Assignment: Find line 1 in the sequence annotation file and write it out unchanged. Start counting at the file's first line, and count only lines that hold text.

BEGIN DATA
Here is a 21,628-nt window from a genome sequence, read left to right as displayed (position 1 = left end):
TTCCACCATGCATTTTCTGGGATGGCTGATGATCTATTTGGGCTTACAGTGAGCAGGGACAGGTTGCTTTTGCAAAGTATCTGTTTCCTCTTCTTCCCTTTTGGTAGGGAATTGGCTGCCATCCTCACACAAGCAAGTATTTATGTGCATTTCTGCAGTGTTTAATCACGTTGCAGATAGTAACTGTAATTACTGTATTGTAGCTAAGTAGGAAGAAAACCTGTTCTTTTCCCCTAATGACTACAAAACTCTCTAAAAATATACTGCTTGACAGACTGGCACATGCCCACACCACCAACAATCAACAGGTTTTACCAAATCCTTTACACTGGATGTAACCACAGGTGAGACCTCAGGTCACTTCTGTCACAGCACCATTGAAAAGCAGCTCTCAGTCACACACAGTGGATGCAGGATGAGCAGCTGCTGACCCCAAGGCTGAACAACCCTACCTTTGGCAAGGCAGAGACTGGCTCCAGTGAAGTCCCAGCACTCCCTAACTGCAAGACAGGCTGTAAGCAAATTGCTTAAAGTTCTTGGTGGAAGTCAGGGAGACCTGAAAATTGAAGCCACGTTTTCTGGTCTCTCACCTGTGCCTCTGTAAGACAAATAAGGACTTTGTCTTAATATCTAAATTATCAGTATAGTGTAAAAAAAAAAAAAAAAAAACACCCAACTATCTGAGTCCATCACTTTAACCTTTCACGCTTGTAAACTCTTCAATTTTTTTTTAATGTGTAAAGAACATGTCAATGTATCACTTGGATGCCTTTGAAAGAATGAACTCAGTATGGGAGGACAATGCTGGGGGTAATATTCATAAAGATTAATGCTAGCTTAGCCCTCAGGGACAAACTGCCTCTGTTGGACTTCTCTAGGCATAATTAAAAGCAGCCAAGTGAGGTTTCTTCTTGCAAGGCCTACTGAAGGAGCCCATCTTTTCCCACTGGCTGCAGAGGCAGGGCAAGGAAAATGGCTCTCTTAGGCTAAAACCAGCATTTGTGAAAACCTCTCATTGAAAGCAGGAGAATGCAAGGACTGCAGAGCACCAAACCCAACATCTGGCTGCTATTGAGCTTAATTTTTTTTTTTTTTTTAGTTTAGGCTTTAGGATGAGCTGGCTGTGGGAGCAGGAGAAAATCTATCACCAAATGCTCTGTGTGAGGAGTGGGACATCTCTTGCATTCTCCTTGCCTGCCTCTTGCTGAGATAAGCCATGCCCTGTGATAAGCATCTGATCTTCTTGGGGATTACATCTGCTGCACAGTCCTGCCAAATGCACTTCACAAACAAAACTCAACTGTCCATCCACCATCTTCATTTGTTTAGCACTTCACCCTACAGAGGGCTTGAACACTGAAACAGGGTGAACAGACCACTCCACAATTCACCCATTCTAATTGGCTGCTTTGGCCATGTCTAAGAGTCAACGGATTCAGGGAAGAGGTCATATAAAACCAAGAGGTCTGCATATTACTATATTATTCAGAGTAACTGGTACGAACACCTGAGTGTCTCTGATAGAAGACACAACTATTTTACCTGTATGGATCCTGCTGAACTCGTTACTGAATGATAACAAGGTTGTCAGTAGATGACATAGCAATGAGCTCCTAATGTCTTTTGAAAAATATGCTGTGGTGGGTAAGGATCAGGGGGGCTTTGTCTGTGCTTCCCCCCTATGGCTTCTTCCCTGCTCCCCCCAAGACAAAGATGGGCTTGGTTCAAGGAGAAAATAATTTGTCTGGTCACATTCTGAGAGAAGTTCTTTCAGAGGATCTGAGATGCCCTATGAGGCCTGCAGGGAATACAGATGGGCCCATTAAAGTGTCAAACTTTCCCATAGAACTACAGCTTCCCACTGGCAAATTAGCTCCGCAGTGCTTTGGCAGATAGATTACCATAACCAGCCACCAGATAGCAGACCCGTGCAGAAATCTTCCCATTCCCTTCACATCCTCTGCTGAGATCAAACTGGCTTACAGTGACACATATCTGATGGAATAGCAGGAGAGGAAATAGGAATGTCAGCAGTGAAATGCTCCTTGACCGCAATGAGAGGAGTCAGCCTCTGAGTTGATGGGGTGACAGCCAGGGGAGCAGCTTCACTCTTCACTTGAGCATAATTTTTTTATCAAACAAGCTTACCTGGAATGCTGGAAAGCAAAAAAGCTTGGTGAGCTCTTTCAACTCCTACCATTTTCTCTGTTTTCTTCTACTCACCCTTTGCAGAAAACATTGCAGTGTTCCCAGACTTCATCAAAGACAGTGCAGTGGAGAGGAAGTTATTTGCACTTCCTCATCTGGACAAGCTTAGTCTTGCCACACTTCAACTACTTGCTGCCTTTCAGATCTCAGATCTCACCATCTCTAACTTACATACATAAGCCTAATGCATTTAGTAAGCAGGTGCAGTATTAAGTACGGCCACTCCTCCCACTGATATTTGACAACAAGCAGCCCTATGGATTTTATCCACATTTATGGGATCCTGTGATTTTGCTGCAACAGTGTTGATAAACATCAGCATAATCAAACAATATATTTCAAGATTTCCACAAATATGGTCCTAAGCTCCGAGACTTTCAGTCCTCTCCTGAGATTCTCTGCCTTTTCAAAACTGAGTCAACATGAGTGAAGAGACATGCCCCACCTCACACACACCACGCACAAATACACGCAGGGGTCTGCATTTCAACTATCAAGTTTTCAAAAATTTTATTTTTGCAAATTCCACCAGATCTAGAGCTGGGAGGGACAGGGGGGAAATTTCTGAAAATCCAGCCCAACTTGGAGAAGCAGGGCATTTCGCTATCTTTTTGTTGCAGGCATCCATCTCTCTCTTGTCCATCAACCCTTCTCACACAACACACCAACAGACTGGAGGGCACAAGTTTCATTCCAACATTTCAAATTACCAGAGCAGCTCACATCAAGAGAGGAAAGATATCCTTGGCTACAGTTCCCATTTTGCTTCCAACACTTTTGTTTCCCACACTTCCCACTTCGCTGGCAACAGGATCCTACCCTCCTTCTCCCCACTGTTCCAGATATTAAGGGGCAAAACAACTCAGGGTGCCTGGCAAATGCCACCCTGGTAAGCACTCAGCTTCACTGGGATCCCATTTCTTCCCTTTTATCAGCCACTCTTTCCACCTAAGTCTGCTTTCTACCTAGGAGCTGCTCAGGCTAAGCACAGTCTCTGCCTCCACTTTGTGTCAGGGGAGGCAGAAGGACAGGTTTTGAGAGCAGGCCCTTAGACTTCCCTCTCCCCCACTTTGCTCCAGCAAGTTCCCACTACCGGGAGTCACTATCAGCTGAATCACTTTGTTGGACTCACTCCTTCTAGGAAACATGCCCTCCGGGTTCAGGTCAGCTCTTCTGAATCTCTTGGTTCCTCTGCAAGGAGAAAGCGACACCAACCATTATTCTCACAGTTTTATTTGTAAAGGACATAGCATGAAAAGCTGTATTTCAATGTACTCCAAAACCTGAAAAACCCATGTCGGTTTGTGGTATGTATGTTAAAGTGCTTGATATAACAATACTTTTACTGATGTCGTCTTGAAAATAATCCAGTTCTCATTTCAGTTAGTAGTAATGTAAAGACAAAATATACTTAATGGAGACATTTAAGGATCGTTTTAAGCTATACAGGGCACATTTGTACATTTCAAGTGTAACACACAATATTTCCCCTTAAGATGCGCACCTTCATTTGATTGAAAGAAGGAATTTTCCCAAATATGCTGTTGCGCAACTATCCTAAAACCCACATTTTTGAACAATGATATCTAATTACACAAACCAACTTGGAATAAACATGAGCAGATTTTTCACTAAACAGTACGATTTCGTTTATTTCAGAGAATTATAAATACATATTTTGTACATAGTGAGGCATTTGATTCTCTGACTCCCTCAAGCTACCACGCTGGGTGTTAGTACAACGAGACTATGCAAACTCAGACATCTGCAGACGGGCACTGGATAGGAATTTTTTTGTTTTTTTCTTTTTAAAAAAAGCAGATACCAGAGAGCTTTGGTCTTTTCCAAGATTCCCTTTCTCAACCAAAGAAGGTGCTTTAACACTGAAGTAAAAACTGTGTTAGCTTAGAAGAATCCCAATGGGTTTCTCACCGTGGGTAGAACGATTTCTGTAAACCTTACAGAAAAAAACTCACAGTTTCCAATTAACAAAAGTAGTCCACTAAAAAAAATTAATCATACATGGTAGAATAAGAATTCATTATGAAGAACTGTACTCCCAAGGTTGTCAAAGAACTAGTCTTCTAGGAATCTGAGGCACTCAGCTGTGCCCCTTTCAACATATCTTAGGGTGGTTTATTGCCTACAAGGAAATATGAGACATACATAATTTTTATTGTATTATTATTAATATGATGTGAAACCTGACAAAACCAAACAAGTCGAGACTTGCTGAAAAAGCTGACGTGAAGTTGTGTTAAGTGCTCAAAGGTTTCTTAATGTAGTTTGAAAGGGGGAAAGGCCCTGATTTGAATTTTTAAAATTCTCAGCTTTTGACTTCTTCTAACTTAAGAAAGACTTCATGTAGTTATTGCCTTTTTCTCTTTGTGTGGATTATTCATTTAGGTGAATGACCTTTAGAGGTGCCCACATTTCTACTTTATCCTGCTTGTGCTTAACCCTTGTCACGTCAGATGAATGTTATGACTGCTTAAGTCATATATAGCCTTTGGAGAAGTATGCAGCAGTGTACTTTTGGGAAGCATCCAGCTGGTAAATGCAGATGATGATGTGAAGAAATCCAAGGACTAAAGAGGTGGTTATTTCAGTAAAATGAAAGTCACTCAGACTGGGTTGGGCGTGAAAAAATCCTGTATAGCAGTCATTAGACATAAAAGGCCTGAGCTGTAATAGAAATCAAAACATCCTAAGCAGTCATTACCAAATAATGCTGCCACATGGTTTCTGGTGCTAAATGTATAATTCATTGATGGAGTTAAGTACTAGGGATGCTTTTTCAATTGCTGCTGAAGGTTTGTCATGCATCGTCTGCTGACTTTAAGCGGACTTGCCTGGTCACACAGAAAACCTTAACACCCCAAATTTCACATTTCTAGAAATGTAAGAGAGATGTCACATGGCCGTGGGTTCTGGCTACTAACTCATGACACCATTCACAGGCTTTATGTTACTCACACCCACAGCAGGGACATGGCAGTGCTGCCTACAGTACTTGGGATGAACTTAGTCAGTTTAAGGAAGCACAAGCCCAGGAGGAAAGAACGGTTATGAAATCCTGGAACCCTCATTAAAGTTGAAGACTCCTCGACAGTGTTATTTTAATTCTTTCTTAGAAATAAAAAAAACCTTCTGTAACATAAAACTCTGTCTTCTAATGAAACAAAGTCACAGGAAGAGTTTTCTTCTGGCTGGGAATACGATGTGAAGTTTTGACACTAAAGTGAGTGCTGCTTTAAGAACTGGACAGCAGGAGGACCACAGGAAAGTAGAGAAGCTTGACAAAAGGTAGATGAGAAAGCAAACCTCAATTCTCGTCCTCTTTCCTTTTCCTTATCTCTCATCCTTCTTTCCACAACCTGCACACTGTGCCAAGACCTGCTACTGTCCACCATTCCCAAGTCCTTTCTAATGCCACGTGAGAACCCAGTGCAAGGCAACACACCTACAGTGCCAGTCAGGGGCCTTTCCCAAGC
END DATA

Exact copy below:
Here is a 21,628-nt window from a genome sequence, read left to right as displayed (position 1 = left end):